In patients undergoing myocardial revascularization procedures, de livery of cardioplegic solution through the coronary sinus has proved to be more effective than through the antegrade route. There are no comparative studies demonstrating superior regional or global myocardial protection with retrograde cardioplegia in the hypertrophied heart without concomitant coronary artery disease. We attempted to characterize metabolic and hemodynamic changes occurring in the hypertrophied ventricle during aortic valve replacement using antegrade, retrograde and antegrade-retrograde cold cardioplegic techniques. Fifteen patients were prospectively randomized into three groups according to routes of cardioplegic solution delivery. Five patients (group I) received cold cristalloid cardioplegic solution (St. Thomas) via the aortic root, five (group II) received cardioplegic solution via the coronary sinus and five (group III) had a retrograde/antegrade cardioplegic delivery. Hemodynamic measurements included cardiac output, mean aortic pressure, pulmonary capillary wedge pressure, right atrial pressure and heart rate. Metabolic measurements included myocardial arteriovenous (arterial and coronary sinus blood) differences for lactate and creatine phosphokinase (CPK). There was no hemodynamic and metabolic difference between the groups. We conclude that these results support a more liberal use of the retrograde route for these patients: It does not interrupt the surgical procedure if the cardioplegic solution has to be reinfused and, under these circumstances, avoids the possible damage due to direct cannulation of the coronary arteries.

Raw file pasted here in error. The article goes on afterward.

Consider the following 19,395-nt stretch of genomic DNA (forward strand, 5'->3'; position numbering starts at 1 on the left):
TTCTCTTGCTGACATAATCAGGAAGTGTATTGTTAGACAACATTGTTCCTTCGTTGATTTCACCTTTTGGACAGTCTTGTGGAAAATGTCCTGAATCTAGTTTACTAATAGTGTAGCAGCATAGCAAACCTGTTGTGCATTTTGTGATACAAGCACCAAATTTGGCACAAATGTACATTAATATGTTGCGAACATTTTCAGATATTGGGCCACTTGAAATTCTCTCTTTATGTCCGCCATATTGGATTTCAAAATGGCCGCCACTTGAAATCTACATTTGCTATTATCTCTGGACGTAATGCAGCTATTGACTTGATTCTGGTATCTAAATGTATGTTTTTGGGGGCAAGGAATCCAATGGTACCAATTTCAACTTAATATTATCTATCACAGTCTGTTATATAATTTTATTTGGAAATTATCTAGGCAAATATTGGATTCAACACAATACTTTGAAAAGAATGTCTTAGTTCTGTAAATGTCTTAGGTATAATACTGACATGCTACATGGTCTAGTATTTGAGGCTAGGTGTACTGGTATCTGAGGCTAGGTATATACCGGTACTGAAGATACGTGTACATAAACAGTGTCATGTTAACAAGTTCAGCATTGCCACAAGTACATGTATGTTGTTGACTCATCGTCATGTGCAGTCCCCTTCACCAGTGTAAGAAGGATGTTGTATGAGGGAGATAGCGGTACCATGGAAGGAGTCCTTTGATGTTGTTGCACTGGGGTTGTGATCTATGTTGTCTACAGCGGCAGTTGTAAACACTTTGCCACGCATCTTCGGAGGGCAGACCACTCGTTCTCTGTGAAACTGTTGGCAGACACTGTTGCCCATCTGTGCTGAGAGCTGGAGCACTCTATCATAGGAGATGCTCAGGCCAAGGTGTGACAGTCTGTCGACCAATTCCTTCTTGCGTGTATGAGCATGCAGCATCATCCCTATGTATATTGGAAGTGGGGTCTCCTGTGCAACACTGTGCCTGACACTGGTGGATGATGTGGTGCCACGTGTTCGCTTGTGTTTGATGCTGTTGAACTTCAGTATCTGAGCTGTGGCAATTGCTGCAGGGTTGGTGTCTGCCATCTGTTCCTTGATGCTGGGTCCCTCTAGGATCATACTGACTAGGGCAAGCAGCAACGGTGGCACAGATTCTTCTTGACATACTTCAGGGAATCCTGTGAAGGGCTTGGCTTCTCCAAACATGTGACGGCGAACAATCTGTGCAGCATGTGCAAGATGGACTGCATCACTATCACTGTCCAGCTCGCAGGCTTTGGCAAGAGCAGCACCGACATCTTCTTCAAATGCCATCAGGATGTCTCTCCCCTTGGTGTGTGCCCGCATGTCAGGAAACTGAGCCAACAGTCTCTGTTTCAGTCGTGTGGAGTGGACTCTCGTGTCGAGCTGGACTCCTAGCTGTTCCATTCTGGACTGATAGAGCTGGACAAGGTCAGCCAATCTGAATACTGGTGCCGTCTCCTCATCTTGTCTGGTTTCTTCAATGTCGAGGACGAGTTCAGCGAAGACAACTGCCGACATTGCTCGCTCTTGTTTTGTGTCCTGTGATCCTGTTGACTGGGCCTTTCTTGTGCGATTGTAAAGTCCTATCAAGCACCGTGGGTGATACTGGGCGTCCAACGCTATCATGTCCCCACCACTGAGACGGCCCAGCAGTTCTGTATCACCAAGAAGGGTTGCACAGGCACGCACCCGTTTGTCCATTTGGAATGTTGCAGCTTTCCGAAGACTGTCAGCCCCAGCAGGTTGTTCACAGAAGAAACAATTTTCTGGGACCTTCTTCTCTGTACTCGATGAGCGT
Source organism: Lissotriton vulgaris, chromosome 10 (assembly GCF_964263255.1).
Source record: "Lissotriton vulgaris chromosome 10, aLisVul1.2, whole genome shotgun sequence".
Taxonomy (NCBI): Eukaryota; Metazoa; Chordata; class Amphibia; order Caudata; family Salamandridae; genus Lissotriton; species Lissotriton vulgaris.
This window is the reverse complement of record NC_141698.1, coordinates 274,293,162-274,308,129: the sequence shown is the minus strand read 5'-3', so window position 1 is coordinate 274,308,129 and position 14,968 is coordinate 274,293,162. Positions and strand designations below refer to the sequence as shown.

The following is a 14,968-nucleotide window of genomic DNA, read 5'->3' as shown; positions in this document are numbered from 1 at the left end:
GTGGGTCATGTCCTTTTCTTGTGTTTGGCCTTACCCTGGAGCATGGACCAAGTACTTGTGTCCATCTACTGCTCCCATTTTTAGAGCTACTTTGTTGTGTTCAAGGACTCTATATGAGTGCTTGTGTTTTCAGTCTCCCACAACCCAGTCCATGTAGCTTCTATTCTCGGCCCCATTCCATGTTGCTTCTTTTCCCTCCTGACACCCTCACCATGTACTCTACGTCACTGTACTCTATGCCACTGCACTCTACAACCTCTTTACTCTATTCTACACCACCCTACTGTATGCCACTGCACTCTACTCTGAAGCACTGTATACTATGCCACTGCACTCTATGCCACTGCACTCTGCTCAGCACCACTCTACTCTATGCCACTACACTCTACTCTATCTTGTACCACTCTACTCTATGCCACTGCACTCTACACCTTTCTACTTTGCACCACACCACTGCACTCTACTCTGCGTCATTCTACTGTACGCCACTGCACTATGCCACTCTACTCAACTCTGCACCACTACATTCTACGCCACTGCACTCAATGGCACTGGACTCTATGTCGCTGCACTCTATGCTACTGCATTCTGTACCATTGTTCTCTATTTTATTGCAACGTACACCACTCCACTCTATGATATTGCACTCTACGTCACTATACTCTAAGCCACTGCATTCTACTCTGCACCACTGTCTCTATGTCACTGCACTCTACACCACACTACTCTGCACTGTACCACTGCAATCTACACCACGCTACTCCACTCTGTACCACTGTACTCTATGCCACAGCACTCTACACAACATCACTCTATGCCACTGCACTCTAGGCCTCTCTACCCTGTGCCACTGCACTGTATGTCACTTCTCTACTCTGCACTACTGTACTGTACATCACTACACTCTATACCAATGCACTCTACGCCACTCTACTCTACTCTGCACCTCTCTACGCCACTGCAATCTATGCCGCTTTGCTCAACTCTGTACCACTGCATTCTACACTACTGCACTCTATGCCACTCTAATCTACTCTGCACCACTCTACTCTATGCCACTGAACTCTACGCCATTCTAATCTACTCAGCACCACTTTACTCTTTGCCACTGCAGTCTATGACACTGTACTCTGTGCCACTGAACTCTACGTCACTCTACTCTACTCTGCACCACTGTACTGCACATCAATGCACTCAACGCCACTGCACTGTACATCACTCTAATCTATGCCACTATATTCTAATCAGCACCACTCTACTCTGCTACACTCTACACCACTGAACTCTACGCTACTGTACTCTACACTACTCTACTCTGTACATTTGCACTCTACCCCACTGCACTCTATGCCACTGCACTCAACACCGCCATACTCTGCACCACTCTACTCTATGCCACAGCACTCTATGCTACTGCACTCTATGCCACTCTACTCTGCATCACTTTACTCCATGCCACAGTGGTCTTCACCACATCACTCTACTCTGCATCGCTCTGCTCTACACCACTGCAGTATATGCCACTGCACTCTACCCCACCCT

|Number of pages||5|
|Journal||Cor Europaeum - European Journal of Cardiac Interventions|
|Publication status||Published - 1996|
- Hypertrophied heart
- Myocardial protection
ASJC Scopus subject areas
- Cardiology and Cardiovascular Medicine